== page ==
Advancing the Pass Pawn - Threat vs. Execution



In my opinion, promoting a pawn is one of the most exciting thing in chess. Rarely, however, the promotion goes uncontested. It is more common that an opponent can stop the promotion for a certain price – material or time. The question is – what is the right price. Not only one must gain material, but also foresee how it will influence the subsequent flow of the game.


Let's start with this relatively simple example from the game of two boys, both are my students and rated approx. 800. 


Diagram 1 Black to Move

How do you assess the position? What should Black do?




Please stop – SOLUTION is below.


Black K just snuck on g1 and is ready to help the pawn to get through. White's last move was 1.Bh1-a8 and Black responded 1…Ph1Q. I was watching the game from few feet away and wasn't sure who was going to win up until the last Black’s move. After 2.Bxh1 Kxh1 3.Kd6 and 4.Pc5, White easily won the game. Of course, in the staring position Black should be losing no matter what he does. After 1...Kf2, or any other move, White will simply play Kd6, Pc5 and then Pb6 at the right moment, getting Pa through.


However, the Ph2, while it was on the board, presented a serious threat. It is not that unlikely that 800-rated player  playing White piece would have placed his K on d5 or pushed his Pc4-c5-c6, inadvertently cutting off his B and allowing Ph1Q. By playing 1…Ph1Q?? , Black eliminated White's opportunity to make a mistake. 


Conclusion: Black Pawn H2 created a strong Threat, but advancing it - was a weak Execution.




The next two examples are from the games of my long-distance student (approx. 1400). They are much more complex.

The first one was a pawn endgame:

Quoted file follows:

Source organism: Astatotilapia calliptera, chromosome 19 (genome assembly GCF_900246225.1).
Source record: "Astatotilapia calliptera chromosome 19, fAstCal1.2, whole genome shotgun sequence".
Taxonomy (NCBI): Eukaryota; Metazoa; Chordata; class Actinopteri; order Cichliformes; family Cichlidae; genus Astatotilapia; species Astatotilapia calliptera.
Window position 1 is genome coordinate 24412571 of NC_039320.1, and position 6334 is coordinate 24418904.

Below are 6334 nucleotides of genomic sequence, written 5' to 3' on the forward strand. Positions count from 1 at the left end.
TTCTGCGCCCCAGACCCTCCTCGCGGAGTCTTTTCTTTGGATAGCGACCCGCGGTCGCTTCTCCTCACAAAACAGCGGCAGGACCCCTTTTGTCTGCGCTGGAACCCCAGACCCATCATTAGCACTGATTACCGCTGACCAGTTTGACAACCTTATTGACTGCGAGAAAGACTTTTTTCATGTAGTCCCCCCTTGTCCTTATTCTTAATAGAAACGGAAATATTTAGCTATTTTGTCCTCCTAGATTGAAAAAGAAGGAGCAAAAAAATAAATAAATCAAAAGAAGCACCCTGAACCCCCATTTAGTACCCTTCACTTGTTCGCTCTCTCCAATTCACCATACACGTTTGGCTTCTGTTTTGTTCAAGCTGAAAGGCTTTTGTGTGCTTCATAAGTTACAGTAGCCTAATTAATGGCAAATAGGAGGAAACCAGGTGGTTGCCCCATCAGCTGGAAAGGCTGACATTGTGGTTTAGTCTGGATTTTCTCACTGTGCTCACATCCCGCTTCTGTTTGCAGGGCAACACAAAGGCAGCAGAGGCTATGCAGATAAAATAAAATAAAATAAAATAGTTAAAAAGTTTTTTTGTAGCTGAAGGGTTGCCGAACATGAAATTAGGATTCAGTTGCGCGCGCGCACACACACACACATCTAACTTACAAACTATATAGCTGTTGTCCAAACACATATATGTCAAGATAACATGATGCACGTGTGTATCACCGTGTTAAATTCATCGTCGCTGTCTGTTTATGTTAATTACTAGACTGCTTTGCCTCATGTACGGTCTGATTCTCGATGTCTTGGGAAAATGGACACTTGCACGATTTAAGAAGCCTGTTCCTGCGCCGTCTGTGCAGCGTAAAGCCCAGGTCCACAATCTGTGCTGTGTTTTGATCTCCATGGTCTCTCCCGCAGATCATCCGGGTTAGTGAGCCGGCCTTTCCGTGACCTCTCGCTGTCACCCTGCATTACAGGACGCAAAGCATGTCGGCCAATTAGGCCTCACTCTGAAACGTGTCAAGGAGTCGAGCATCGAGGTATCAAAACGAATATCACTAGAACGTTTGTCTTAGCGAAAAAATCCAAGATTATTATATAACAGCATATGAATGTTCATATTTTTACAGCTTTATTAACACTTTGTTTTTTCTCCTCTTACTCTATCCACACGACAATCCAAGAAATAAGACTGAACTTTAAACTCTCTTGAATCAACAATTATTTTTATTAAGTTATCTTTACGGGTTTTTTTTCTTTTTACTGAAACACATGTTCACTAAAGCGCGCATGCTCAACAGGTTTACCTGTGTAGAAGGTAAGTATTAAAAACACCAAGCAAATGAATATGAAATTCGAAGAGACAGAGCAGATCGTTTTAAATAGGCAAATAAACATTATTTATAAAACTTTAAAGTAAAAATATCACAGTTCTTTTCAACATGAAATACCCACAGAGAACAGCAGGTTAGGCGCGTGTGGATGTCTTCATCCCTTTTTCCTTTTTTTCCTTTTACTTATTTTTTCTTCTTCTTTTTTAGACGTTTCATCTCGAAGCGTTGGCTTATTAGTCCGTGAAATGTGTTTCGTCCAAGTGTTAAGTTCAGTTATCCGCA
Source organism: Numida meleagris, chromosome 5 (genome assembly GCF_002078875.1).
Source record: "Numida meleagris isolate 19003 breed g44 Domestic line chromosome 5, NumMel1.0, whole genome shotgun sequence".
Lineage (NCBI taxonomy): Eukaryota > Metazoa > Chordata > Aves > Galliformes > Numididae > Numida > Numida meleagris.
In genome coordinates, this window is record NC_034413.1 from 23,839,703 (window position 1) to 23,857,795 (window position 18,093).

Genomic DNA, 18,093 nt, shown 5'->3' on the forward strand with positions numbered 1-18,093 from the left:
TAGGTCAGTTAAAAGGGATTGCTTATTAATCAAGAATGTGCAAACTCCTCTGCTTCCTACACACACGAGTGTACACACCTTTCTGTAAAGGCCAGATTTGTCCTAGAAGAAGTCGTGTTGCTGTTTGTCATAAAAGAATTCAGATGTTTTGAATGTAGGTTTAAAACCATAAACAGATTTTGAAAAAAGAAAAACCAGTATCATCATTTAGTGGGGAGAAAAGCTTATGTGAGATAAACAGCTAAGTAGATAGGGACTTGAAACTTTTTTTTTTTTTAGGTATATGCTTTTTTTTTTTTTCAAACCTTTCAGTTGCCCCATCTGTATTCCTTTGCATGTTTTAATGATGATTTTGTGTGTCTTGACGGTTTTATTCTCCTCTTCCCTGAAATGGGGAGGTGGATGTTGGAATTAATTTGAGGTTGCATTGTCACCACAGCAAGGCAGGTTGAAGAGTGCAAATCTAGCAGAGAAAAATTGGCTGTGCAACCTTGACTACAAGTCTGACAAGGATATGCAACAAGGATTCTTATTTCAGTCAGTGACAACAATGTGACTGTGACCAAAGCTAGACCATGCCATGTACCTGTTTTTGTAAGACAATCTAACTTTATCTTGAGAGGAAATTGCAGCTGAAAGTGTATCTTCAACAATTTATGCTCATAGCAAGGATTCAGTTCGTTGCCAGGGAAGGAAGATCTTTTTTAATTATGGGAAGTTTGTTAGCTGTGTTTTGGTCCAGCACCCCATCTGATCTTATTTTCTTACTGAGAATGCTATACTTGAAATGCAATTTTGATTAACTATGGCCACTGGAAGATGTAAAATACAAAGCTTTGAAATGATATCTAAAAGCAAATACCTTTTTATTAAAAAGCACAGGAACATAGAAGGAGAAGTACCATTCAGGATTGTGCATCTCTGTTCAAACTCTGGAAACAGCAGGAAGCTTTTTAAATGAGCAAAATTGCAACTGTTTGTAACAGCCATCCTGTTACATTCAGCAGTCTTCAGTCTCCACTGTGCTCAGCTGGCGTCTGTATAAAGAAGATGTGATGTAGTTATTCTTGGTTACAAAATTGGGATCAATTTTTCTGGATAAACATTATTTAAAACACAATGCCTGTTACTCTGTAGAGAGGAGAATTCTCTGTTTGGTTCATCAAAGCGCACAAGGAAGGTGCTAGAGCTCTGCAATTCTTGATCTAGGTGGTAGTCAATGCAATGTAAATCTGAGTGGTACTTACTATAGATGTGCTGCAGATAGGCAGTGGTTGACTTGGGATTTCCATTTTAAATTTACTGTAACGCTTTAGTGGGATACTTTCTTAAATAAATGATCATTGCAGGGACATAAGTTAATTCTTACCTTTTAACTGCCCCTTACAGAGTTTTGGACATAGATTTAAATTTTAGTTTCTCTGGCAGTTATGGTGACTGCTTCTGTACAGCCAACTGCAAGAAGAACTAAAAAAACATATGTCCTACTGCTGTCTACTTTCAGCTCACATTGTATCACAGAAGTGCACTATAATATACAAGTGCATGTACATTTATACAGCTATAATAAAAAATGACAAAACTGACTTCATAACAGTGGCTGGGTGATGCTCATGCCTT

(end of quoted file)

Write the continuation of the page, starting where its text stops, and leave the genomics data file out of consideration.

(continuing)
Diagram 2 White to Move

How do you assess the position? What are plans for both sides? What should White do?



Please stop – SOLUTION is below.


A very exciting pawn endgame. Brief evaluation – Black Ps e3 and g4 are self-sufficient while defending each other (taking Kg2-g3xg4 allows Pe3-e2 advance and Kg2-f1 allows Pg4-g3 advance), but can’t make progress without the help of Black K. White has potential to create two separated pass pawns that Black K won’t be able to stop. Black K is already very active and is trying to win the Ph6. If he does that without losing sight of White's Q-side pawns, Black will win. Therefore, White must be in hurry to try and get the pass pawn on the Q-side. 


Because this position is dynamic, we can can't clearly evaluate it until we do all of the calculations.


White played 1.Ph7?? Clearly this move is not in line with White's optimal strategy described in the paragraph above and it is a serious mistake. This move loses a very valuable tempo. 1…Kg7 2.Ph8+Q?? (losing another tempo) 2…Kxh8 3.Pb4 Kg7 4.Pxa5 Pxa5 5.Pc4 Kf6 and Black K is easily in the square of the c pawn. What went wrong – well White gave away 2 moves by pushing the Ph. Black would have to go to the h-file no matter what, so White must have seized the opportunity to start action on the Q-side. 


Conclusion: White Pawn h6 created a strong Threat, but advancing it - was a weak Execution.


What should White have done? Well, there are three moves 1.Pa4, 1.Pb4 or 1.Pc4.


First, let’s look at 1.Pc4. Normally, the endgame theory suggest to start advancing the P that doesn’t have an opponent’s P on its way. However, in this situation. I am hoping you got the immediate feeling that it is too slow as the Pc is the closest one to the Black K. 1…Kg6 2.Pb3 (what else? 2.Pa3 Pa4! freezing the Q-side) Kxh6 3.Pa3 Kg6 4.Pb4 Pxb4 5.Pxb4 Kf6 and Black K is easily in the range (the square) of the White Ps.


A bit more aggressive is 1.Pb4. However, it also allows a freeze after 1…Pxb4 2.Pxb4 Pb5! Here it is not as devastating as in the above line (sub variation 2.Pa3 Pa4) since White can play 3.Pa4 (what else?) Pxa4 4. Ph7 Kg7 5.Pb5